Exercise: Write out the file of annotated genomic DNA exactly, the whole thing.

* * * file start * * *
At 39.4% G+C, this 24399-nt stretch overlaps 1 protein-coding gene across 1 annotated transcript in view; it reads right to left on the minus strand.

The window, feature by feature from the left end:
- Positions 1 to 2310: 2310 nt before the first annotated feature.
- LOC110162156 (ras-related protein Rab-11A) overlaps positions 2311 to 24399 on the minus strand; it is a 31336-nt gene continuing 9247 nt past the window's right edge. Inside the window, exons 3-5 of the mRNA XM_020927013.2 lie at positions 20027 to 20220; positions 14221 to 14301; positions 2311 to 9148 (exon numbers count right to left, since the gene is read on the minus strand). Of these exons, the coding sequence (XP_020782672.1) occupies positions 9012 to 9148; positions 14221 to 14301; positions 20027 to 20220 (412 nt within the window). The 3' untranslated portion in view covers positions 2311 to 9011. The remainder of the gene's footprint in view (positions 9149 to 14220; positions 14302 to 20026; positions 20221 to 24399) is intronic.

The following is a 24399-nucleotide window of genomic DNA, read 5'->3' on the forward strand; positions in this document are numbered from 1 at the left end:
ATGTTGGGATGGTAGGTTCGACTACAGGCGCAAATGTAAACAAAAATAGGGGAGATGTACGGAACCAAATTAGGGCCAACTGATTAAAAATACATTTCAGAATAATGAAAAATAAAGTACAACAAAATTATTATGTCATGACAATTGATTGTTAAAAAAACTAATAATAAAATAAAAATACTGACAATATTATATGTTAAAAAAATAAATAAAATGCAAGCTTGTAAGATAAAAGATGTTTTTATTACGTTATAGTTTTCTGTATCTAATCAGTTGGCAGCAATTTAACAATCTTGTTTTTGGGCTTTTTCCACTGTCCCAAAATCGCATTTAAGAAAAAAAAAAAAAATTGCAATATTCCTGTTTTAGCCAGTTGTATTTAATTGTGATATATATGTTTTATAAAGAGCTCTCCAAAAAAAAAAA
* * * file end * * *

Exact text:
At 39.4% G+C, this 24399-nt stretch overlaps 1 protein-coding gene across 1 annotated transcript in view; it reads right to left on the minus strand.

The window, feature by feature from the left end:
- Positions 1 to 2310: 2310 nt before the first annotated feature.
- LOC110162156 (ras-related protein Rab-11A) overlaps positions 2311 to 24399 on the minus strand; it is a 31336-nt gene continuing 9247 nt past the window's right edge. Inside the window, exons 3-5 of the mRNA XM_020927013.2 lie at positions 20027 to 20220; positions 14221 to 14301; positions 2311 to 9148 (exon numbers count right to left, since the gene is read on the minus strand). Of these exons, the coding sequence (XP_020782672.1) occupies positions 9012 to 9148; positions 14221 to 14301; positions 20027 to 20220 (412 nt within the window). The 3' untranslated portion in view covers positions 2311 to 9011. The remainder of the gene's footprint in view (positions 9149 to 14220; positions 14302 to 20026; positions 20221 to 24399) is intronic.

The following is a 24399-nucleotide window of genomic DNA, read 5'->3' on the forward strand; positions in this document are numbered from 1 at the left end:
ATGTTGGGATGGTAGGTTCGACTACAGGCGCAAATGTAAACAAAAATAGGGGAGATGTACGGAACCAAATTAGGGCCAACTGATTAAAAATACATTTCAGAATAATGAAAAATAAAGTACAACAAAATTATTATGTCATGACAATTGATTGTTAAAAAAACTAATAATAAAATAAAAATACTGACAATATTATATGTTAAAAAAATAAATAAAATGCAAGCTTGTAAGATAAAAGATGTTTTTATTACGTTATAGTTTTCTGTATCTAATCAGTTGGCAGCAATTTAACAATCTTGTTTTTGGGCTTTTTCCACTGTCCCAAAATCGCATTTAAGAAAAAAAAAAAAAATTGCAATATTCCTGTTTTAGCCAGTTGTATTTAATTGTGATATATATGTTTTATAAAGAGCTCTCCAAAAAAAAAAA